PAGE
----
Each year, the Rotary Youth Exchange Program provides thousands of young people with the opportunity to experience the cultures, problems and accomplishments of people in other countries. Through this Rotary program, students are given the opportunity to grow as individuals while their concept of the world is growing too. Participants return with a broader view of the world and a deeper understanding of themselves.
As these young people become adults, many assume leadership roles in their communities and bring to those positions the benefits of their exchange experiences. As a result, Rotary’s Youth Exchange program becomes a powerful force in the promotion of world understanding and peace.
Through Youth Exchange, Rotarians seek to provide the best possible environment for the participants. The program enjoys the advantages of more than 30 years of experience and a network of more than a million Rotarians around the world. This experience and Rotary’s support system ensures the best possible exchange for participants in the program.
HISTORY OF THE PROGRAM
Like most Rotary International programs, the Youth Exchange Program began at the club level. The first documented exchanges were initiated by the Rotary Club of Copenhagen in 1929, and involved only European participants. These European exchanges continued until World War II and resumed in 1946 at the end of the war.
Exchanges between clubs in California, USA and Latin American countries began in 1939, and exchange activities spread to the eastern United States in 1958.
In 1972, the RI Board of Directors agreed to make
Youth Exchange an official program of Rotary International. Still administered by clubs, districts and
multi-district groups, the program has grown to include over 58 countries and
more than 8,000 students each year!
YouTube Video on Youth exchange: http://youtu.be/ZpP5ZLYTcV0
TYPES OF EXCHANGES
There are 3 principal types of exchanges. Until recently District 5080 only participated in long-term (one-year) exchanges, but since 2001 has also been active in short-term exchanges.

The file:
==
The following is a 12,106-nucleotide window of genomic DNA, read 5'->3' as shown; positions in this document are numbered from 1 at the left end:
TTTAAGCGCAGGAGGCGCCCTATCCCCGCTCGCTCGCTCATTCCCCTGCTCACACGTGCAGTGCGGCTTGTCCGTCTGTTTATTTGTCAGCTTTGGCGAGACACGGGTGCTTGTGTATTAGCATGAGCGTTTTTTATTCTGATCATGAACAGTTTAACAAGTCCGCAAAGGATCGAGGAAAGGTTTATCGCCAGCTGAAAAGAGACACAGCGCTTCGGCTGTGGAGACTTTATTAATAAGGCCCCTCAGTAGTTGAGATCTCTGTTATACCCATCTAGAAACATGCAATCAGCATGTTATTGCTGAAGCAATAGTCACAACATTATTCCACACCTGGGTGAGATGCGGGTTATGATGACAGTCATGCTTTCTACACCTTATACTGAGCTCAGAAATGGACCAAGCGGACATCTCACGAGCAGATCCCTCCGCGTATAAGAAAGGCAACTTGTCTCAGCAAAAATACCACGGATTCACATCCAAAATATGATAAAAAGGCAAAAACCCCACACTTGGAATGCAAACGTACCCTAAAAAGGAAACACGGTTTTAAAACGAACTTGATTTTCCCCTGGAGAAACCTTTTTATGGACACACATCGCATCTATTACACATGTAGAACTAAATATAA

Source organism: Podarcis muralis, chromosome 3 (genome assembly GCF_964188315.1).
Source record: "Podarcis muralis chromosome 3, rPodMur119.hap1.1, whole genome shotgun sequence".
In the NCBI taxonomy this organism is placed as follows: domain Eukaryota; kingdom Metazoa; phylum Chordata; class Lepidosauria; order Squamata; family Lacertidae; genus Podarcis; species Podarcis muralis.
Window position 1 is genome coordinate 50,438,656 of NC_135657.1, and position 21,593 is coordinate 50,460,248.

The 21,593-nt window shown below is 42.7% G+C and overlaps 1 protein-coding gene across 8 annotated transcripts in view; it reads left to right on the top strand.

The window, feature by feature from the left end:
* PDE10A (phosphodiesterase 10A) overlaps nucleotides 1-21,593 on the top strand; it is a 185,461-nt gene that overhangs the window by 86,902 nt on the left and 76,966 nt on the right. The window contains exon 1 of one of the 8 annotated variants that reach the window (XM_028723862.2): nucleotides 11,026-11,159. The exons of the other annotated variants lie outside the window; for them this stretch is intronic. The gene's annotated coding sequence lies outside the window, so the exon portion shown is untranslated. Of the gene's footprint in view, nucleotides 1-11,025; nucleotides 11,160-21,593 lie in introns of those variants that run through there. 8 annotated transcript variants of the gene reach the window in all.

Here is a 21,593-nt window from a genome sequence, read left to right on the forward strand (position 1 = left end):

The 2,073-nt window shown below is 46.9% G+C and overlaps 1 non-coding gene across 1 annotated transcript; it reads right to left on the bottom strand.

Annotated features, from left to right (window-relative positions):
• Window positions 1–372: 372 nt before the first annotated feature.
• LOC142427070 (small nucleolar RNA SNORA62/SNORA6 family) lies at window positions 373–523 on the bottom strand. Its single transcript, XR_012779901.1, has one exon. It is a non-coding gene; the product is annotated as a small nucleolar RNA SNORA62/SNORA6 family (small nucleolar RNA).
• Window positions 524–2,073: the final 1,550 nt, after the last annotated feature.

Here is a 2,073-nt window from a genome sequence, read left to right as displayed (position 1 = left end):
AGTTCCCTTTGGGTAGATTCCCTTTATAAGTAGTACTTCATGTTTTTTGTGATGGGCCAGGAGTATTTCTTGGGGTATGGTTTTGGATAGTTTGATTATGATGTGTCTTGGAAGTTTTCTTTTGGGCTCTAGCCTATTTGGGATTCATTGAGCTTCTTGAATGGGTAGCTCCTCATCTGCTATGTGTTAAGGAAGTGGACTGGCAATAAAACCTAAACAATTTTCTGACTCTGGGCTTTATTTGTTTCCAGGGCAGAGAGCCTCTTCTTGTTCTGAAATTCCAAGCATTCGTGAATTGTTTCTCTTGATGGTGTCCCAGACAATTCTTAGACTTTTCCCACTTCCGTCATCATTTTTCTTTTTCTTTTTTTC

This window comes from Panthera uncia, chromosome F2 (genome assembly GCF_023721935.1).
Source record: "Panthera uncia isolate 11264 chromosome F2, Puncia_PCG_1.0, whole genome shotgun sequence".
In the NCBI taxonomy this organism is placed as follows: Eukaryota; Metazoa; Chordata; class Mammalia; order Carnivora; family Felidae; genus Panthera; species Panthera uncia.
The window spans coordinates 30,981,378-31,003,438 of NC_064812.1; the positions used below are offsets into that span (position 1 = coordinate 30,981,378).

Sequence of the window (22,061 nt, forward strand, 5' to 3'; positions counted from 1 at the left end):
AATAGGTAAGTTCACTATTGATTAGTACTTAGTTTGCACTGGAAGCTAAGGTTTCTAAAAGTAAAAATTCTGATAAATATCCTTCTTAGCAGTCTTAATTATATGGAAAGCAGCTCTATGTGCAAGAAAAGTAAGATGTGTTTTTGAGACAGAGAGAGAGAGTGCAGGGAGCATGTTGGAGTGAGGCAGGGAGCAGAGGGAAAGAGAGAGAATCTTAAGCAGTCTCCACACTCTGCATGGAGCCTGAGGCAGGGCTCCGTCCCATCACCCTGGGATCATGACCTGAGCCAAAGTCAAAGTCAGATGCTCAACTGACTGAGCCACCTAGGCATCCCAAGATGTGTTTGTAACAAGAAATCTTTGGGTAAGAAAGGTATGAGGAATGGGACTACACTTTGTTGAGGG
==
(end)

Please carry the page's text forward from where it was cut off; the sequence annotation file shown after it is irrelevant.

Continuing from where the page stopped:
Long-term exchanges - These usually last an academic year in the host country, during which time the student usually lives with three or more families and is required to attend school regularly.
Short-term exchanges - These vary from several days to several weeks; and usually take place when school is not in session. Short-term exchanges normally involve a home stay experience with a family in the host country, but can also be organized as international youth camps, which bring together students from many countries.
Exchanges for disabled youth - These can be either long-term or short-term
exchanges involving disabled young people.
Rotary District 5080’s Youth Exchange Program is open to all qualified students between 15 and 18 years old (they must not be 18 before August 1st of the year that they leave on exchange). The children of Rotarians are eligible to participate in the program. Qualified applicants are academically above average, articulate, and demonstrate community leadership skills. Applicants and their parents are interviewed by the sponsor Rotary Club as well as by a District Interview Committee.